I am from God in my heart 
I am from riding bikes and rescuing dogs 
I am from music – I am from love 
I am from the ball up and down the court 
I am from two annoying and cute and funny sisters 
I am from a pastor – I am from a diva 
and a girly girl 
I am from the beautiful blue skies and the history of family members 
I am from cakes and cookies – a baker I am from 
I am from one athletic father and one amazing mom 
I am from a black and white border collie, flashing here and there 
I am from Earth, sports, friends, family I am from nice and loving parents 
I am from a world of peace and a world 
filled with friends 
I am from a Jewish family 

 Maybe you had to be there, but I think most of the kids feel the power of writing poems. I tried my hand at a "Where I'm From" poem too.  I took myself back to my second grade memories, big family, catholic school, busy suburban neighborhood.  1964.  Merrillville, Indiana - just outside of Gary.  It felt good to remember, to write.  

I am from Ruck and Jack
and a mess of kids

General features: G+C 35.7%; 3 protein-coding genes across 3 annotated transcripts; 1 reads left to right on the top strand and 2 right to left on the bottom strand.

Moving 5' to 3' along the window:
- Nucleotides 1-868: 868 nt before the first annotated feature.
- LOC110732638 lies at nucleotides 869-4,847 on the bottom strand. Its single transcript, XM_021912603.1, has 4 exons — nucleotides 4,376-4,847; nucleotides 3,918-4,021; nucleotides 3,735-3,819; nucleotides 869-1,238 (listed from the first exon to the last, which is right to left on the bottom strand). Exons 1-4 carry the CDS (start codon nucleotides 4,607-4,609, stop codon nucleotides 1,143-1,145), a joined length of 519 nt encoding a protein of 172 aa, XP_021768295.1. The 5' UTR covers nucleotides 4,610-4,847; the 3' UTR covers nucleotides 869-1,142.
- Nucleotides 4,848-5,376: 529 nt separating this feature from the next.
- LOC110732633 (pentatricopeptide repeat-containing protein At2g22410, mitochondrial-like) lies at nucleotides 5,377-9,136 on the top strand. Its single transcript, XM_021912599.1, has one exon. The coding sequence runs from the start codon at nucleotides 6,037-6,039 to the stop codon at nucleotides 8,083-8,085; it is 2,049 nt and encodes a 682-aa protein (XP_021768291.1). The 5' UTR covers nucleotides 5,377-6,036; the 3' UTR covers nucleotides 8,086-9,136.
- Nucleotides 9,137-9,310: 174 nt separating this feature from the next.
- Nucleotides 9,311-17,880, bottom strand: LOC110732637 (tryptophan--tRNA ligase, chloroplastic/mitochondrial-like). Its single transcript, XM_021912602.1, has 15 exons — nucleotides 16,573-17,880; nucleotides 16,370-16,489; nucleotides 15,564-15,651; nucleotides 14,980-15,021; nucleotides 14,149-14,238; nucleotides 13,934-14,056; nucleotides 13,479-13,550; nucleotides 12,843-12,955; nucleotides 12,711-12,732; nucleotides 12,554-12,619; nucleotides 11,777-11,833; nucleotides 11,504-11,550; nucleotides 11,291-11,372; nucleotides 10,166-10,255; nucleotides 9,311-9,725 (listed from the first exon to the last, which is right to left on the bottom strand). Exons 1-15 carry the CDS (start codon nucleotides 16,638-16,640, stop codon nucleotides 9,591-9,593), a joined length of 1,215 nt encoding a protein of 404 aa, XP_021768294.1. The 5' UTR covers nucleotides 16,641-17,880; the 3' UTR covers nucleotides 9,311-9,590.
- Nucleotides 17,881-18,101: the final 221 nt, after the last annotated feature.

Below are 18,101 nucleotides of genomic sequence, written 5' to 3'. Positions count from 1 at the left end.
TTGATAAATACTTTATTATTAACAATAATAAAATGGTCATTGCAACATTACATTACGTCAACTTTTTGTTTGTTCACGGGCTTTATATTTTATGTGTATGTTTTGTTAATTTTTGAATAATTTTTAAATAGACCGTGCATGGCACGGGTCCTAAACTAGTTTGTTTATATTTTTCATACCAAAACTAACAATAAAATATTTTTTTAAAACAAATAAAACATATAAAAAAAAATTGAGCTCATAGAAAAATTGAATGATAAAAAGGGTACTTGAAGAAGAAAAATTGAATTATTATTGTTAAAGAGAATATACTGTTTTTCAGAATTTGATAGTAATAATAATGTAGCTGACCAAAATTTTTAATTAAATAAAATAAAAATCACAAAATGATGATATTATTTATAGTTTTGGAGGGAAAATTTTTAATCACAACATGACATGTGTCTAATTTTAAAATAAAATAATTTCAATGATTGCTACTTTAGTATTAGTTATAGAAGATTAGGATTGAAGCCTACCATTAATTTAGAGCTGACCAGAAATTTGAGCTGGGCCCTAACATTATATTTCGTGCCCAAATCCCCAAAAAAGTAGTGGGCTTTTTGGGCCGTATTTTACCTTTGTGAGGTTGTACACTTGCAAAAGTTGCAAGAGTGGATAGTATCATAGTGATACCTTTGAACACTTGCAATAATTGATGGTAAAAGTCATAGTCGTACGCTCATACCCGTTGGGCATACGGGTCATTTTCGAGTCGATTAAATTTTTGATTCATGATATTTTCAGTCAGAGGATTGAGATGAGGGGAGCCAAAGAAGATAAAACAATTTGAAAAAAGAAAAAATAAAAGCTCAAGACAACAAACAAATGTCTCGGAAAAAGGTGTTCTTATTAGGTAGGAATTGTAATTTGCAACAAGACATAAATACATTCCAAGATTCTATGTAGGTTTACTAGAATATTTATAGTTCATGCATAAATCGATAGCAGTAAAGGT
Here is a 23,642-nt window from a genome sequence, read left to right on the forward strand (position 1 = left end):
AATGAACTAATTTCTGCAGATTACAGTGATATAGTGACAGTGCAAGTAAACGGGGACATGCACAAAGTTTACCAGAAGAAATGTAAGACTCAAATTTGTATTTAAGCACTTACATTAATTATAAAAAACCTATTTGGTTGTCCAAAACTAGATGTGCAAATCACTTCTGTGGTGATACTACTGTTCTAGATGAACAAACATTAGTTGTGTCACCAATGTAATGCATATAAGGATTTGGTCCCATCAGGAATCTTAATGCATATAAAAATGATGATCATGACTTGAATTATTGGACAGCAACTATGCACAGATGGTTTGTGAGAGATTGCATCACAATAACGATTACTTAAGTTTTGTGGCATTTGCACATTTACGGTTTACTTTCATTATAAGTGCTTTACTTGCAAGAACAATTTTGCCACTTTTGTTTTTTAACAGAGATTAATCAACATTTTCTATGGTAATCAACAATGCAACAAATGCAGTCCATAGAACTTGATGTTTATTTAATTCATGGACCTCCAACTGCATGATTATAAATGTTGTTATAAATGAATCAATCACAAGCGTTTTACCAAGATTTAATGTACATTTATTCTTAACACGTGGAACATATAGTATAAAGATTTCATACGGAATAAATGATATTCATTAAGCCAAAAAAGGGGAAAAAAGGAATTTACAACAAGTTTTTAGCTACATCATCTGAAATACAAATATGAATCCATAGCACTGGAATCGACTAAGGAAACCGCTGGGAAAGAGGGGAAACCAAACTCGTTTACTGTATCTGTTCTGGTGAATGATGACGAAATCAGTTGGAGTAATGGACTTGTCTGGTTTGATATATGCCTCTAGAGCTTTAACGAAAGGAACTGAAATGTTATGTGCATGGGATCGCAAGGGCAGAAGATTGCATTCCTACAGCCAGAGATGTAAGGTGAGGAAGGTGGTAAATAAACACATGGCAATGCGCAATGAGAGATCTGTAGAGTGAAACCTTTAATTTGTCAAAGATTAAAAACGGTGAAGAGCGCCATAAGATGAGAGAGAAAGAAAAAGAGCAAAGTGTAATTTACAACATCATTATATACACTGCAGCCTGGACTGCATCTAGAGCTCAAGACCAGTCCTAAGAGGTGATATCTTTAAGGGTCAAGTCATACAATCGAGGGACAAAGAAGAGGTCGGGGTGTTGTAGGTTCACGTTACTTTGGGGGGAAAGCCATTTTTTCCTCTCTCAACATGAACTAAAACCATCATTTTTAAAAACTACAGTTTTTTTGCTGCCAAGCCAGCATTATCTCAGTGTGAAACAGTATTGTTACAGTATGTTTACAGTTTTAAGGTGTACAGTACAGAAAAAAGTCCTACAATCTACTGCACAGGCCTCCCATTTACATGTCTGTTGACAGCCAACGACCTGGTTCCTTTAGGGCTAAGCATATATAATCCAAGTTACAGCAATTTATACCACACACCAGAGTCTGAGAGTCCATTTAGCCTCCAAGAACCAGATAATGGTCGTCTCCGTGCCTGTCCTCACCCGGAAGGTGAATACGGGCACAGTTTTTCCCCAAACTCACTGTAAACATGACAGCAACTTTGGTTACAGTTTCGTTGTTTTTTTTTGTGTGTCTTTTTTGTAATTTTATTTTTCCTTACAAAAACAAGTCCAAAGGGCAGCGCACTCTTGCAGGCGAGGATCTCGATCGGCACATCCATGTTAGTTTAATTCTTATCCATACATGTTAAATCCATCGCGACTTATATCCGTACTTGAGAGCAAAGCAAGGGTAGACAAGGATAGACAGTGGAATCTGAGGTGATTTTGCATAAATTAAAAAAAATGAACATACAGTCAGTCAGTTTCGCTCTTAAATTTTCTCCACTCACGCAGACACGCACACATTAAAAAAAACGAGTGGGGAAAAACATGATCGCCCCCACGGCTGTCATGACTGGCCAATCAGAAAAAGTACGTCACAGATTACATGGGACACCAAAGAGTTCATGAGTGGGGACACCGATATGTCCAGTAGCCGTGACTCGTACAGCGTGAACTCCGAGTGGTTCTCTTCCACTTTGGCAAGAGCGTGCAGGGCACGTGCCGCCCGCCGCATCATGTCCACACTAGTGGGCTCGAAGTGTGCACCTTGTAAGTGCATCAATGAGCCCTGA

I am from tickling and teasing
and never having to look for a playmate
I am from the suburbs and clotheslines 
and tincan telephones
I am from a long walk to school with 
best friends and brothers
I am from 3 channels on TV 
and an antenna on the roof
From outdoor summer days and catching snakes
and tadpoles, and lizards, and bugs
From a neighborhood of friends and plenty to do
I am from backyard baseball and soccer and 
darknight kick the can
From kites with knotted rag tails and fierce blue skies
I am from forts built in Maysacks Woods and 
Sister Rachel Marie and penmanship
I am from crickets and cicadas and itchy mosquitos
I am from the smell of adult cigars
and motor oil and fresh cut grass
From blowing on dandelion heads and pulling on wishbones
I am from 9 people sitting around a too small table
and "Bless us oh Lord and these thy gifts..."
I am from dogbites and bee stings 
and hazy stars and firefly nights

I can't tell you how good it felt to write this.  I brought me back, you know?  It's not great.  It's not art.  It's just where I'm from.



2 comments:

Nic E said...